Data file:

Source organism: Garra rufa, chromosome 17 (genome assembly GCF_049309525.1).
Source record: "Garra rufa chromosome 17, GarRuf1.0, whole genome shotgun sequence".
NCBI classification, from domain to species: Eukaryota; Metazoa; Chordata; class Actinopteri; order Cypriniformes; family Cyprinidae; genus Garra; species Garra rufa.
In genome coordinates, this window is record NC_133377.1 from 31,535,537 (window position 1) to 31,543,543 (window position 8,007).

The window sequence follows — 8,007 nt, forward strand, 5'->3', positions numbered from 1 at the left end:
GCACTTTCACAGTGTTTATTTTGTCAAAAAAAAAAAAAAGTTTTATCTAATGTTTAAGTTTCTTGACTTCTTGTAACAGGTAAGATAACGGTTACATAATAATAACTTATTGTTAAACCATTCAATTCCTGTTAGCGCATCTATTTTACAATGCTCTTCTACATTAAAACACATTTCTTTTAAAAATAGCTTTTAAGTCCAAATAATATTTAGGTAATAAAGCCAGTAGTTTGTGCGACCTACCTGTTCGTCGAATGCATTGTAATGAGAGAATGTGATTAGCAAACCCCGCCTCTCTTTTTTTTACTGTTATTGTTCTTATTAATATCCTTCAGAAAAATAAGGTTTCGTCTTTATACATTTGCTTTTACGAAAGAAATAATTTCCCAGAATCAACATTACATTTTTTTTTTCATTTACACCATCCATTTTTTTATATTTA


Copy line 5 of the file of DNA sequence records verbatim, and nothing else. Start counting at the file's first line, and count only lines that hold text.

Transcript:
The window sequence follows — 8,007 nt, forward strand, 5'->3', positions numbered from 1 at the left end: